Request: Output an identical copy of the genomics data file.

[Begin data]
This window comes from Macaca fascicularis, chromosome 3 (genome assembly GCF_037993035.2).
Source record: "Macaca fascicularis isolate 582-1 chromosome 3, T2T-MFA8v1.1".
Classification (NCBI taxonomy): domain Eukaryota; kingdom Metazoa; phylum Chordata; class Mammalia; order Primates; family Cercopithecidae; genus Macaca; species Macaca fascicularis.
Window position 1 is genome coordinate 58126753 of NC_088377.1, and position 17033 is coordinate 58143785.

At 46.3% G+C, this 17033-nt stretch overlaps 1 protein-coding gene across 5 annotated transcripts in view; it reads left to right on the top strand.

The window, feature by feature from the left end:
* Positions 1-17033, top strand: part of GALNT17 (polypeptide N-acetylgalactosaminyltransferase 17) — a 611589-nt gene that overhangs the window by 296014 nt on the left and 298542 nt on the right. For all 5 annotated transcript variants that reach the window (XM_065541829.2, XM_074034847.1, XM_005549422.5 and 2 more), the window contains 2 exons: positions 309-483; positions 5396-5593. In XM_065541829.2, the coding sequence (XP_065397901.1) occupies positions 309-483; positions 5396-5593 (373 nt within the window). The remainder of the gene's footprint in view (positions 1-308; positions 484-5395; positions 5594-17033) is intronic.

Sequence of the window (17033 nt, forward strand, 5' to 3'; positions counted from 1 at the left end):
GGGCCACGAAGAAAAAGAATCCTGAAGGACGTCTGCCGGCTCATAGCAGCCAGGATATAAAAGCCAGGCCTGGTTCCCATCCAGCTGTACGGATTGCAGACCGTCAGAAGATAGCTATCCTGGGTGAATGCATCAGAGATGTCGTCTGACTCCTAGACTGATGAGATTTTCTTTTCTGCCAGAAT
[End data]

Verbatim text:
This window comes from Macaca fascicularis, chromosome 3 (genome assembly GCF_037993035.2).
Source record: "Macaca fascicularis isolate 582-1 chromosome 3, T2T-MFA8v1.1".
Classification (NCBI taxonomy): domain Eukaryota; kingdom Metazoa; phylum Chordata; class Mammalia; order Primates; family Cercopithecidae; genus Macaca; species Macaca fascicularis.
Window position 1 is genome coordinate 58126753 of NC_088377.1, and position 17033 is coordinate 58143785.

At 46.3% G+C, this 17033-nt stretch overlaps 1 protein-coding gene across 5 annotated transcripts in view; it reads left to right on the top strand.

The window, feature by feature from the left end:
* Positions 1-17033, top strand: part of GALNT17 (polypeptide N-acetylgalactosaminyltransferase 17) — a 611589-nt gene that overhangs the window by 296014 nt on the left and 298542 nt on the right. For all 5 annotated transcript variants that reach the window (XM_065541829.2, XM_074034847.1, XM_005549422.5 and 2 more), the window contains 2 exons: positions 309-483; positions 5396-5593. In XM_065541829.2, the coding sequence (XP_065397901.1) occupies positions 309-483; positions 5396-5593 (373 nt within the window). The remainder of the gene's footprint in view (positions 1-308; positions 484-5395; positions 5594-17033) is intronic.

Sequence of the window (17033 nt, forward strand, 5' to 3'; positions counted from 1 at the left end):
GGGCCACGAAGAAAAAGAATCCTGAAGGACGTCTGCCGGCTCATAGCAGCCAGGATATAAAAGCCAGGCCTGGTTCCCATCCAGCTGTACGGATTGCAGACCGTCAGAAGATAGCTATCCTGGGTGAATGCATCAGAGATGTCGTCTGACTCCTAGACTGATGAGATTTTCTTTTCTGCCAGAAT